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Mexico City 1968 - Key Moments

Bob Beamon's leap into the history books

High altitude, high octane. In the rarefied air of a city perched over 2,000 meters above sea level, the Mexico Games of 1968 produced a feat that literally took the sports world's breath away.

Bob Beamon was its architect, leaping into Olympic folklore with a monumental 8.90 meter world record jump that was so long the measuring machine, which had formerly been used, had to be brought out of retirement one last and historic time.

It was hailed as one of the greatest athletic achievements of all time.

Beamon had almost missed the chance to etch his name in the Olympic roll of honor as he teetered dangerously close to getting himself eliminated in the qualifying round.

Qualified on his third jump

The 6-foot-3 American, favorite for the 1968 Olympic event, fouled -- something he was quite prone to doing -- on his first two attempts.

Eschewing the practice of making check marks to help his stride in the run-up to the board, Beamon took off way after the board on his first jump. His second attempt was also declared a nonjump, leaving him with one last throw of the dice.

His compatriot Ralph Boston, replicating the Luz Long-Jesse Owens chat of 1936, approached Beamon, telling him to relax and take off from a spot centimeters from the board.

He qualified with room to spare.

Beamon was marked down to go fourth in the 17-competitor final. With the first three competitors fouling, he stood at the end of the runway for 20 seconds, telling himself to make it a good one.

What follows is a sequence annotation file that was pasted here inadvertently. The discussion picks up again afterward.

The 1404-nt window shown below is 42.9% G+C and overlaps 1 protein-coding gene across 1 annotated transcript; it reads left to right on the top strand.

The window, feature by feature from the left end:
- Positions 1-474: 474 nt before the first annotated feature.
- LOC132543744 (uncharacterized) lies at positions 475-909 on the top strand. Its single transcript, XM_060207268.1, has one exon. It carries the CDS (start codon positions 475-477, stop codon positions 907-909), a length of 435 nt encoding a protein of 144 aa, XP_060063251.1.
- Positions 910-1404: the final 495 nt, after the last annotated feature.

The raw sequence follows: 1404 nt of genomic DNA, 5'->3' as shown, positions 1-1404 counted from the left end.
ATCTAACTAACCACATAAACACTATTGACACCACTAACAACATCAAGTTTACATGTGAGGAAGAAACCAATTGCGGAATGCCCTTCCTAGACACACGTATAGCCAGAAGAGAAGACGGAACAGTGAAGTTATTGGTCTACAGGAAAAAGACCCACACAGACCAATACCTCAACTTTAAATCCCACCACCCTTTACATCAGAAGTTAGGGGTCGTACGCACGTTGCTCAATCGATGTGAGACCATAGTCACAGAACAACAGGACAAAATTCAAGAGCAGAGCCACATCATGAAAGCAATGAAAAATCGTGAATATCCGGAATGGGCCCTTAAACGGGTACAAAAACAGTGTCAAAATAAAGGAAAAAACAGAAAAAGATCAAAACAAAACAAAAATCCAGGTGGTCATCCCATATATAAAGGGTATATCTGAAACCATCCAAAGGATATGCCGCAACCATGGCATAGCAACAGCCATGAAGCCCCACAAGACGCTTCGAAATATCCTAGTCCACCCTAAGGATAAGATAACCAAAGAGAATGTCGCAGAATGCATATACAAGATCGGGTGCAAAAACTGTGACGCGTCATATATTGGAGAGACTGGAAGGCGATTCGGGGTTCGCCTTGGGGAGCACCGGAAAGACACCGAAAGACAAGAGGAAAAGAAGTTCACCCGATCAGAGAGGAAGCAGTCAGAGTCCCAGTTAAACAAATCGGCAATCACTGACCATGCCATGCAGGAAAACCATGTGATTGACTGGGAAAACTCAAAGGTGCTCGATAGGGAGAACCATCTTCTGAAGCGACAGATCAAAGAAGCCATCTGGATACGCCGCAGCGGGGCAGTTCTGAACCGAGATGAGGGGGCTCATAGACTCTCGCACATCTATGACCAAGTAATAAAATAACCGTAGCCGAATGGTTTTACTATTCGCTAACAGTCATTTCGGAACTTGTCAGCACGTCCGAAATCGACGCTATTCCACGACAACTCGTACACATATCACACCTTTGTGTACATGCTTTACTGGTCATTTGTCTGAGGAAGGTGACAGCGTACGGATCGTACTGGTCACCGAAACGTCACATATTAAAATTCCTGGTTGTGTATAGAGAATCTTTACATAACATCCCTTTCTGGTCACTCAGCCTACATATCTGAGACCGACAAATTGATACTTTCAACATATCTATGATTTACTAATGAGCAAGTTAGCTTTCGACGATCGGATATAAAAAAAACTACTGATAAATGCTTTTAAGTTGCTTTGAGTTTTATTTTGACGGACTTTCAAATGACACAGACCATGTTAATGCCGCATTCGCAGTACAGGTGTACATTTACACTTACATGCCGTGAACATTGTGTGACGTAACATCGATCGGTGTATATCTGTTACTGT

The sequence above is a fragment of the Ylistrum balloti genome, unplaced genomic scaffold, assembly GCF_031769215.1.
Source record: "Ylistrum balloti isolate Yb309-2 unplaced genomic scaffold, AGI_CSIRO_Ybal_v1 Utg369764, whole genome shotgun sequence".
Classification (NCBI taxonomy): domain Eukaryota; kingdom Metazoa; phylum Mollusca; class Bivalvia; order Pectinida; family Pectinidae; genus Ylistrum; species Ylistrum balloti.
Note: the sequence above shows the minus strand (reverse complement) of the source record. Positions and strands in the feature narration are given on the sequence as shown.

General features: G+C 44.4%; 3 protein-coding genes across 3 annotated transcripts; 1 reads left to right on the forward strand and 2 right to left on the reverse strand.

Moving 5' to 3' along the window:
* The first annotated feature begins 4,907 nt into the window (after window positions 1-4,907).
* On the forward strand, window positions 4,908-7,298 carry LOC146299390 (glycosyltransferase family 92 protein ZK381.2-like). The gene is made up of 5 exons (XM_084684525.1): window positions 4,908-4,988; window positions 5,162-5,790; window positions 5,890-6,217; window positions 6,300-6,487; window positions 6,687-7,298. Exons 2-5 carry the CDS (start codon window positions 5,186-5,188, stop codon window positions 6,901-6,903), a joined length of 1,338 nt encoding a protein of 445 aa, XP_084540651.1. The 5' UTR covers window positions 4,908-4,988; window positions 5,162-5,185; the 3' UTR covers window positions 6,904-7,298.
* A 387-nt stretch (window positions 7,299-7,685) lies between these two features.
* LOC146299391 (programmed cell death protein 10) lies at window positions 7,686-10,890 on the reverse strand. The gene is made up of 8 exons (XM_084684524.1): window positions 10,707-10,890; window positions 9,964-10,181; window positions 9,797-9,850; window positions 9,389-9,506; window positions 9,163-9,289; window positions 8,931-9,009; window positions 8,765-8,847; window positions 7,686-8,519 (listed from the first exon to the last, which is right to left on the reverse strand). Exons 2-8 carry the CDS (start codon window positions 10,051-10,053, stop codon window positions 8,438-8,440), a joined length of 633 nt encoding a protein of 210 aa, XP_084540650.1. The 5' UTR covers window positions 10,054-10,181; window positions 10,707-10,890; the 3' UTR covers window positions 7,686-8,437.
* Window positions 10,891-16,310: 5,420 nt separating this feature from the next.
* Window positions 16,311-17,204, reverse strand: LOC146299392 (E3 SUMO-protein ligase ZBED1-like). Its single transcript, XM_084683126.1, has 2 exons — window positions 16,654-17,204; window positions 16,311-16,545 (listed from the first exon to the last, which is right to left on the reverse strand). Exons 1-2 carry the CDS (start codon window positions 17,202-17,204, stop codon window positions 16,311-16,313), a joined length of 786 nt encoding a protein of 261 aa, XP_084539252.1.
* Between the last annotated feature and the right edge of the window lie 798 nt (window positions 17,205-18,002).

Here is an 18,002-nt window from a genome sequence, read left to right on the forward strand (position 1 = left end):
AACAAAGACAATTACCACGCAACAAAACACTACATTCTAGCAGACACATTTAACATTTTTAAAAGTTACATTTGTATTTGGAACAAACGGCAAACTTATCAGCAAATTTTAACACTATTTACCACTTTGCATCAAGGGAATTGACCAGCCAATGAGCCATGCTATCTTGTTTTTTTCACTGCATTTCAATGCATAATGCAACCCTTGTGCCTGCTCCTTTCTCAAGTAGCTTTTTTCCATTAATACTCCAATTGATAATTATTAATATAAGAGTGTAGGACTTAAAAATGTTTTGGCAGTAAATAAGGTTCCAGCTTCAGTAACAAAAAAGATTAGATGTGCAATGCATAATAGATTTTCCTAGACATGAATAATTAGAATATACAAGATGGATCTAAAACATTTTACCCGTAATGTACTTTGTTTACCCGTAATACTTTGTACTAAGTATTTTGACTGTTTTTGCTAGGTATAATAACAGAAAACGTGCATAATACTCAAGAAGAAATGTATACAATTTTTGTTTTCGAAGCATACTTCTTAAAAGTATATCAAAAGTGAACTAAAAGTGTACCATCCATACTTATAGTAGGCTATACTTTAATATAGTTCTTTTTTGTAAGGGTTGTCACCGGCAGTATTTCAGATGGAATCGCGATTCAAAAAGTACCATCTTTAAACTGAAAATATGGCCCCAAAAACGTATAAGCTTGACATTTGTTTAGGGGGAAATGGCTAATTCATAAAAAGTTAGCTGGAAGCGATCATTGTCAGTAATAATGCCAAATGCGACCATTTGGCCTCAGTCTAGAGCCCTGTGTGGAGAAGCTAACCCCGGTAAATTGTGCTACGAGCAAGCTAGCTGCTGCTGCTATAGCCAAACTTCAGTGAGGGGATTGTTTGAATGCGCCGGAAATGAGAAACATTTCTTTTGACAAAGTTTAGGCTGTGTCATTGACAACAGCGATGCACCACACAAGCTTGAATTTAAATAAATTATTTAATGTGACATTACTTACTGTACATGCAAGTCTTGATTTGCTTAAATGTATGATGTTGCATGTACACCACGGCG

Whatever he said, it surely worked because he executed a perfect takeoff, flying through the air and into the history books.

Boston reportedly turned to the reigning Olympic long jump champion, Lyn Davies, and said: "That's over 28 feet."

"With his first jump, no it can't be," Davies responded incredulously.

They rushed to check as officials grappled with the marker on the new optical measuring device.

The old-fashioned steel tape measure had to be called for when the marker fell off the rail.

When the result was flashed up on the board for all the world to see, Beamon, suddenly conscious of what he had just done, collapsed to the ground, suffering what was later diagnosed as a catapletic seizure, a paralyzing physical reaction following great emotion.

Davies and many of the other competitors were too shaken by the enormity of what had happened to perform properly, with East Germany's Klaus Beer taking second almost an entire sand pit behind Beamon's mark.

Beamon's record was to stand for 23 years until Mike Powell's record-beating jump of 8.95m in Tokyo in 1991.

Beamon never again conjured up such magic, but then again, he surely didn't need to.

Copyright 2008 Agence France-Presse.

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